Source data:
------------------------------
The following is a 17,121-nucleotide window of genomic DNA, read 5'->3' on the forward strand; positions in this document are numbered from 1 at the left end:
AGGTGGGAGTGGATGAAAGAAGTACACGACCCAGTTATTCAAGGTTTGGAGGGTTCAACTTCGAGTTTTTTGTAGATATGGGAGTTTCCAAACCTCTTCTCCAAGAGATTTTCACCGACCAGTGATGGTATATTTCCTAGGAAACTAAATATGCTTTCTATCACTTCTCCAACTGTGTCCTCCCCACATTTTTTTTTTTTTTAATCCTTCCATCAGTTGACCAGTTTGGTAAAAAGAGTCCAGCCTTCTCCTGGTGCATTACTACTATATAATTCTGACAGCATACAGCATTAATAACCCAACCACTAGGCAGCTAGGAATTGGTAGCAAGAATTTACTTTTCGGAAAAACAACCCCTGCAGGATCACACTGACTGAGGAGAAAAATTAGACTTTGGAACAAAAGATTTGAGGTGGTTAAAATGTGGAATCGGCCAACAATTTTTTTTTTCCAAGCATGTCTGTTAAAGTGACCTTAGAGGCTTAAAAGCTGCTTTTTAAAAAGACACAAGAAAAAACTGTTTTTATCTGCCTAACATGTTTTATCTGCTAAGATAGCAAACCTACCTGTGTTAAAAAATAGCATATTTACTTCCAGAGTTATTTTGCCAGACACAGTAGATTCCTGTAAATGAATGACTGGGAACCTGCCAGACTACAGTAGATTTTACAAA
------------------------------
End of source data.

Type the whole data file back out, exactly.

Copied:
The following is a 17,121-nucleotide window of genomic DNA, read 5'->3' on the forward strand; positions in this document are numbered from 1 at the left end:
AGGTGGGAGTGGATGAAAGAAGTACACGACCCAGTTATTCAAGGTTTGGAGGGTTCAACTTCGAGTTTTTTGTAGATATGGGAGTTTCCAAACCTCTTCTCCAAGAGATTTTCACCGACCAGTGATGGTATATTTCCTAGGAAACTAAATATGCTTTCTATCACTTCTCCAACTGTGTCCTCCCCACATTTTTTTTTTTTTTAATCCTTCCATCAGTTGACCAGTTTGGTAAAAAGAGTCCAGCCTTCTCCTGGTGCATTACTACTATATAATTCTGACAGCATACAGCATTAATAACCCAACCACTAGGCAGCTAGGAATTGGTAGCAAGAATTTACTTTTCGGAAAAACAACCCCTGCAGGATCACACTGACTGAGGAGAAAAATTAGACTTTGGAACAAAAGATTTGAGGTGGTTAAAATGTGGAATCGGCCAACAATTTTTTTTTTCCAAGCATGTCTGTTAAAGTGACCTTAGAGGCTTAAAAGCTGCTTTTTAAAAAGACACAAGAAAAAACTGTTTTTATCTGCCTAACATGTTTTATCTGCTAAGATAGCAAACCTACCTGTGTTAAAAAATAGCATATTTACTTCCAGAGTTATTTTGCCAGACACAGTAGATTCCTGTAAATGAATGACTGGGAACCTGCCAGACTACAGTAGATTTTACAAA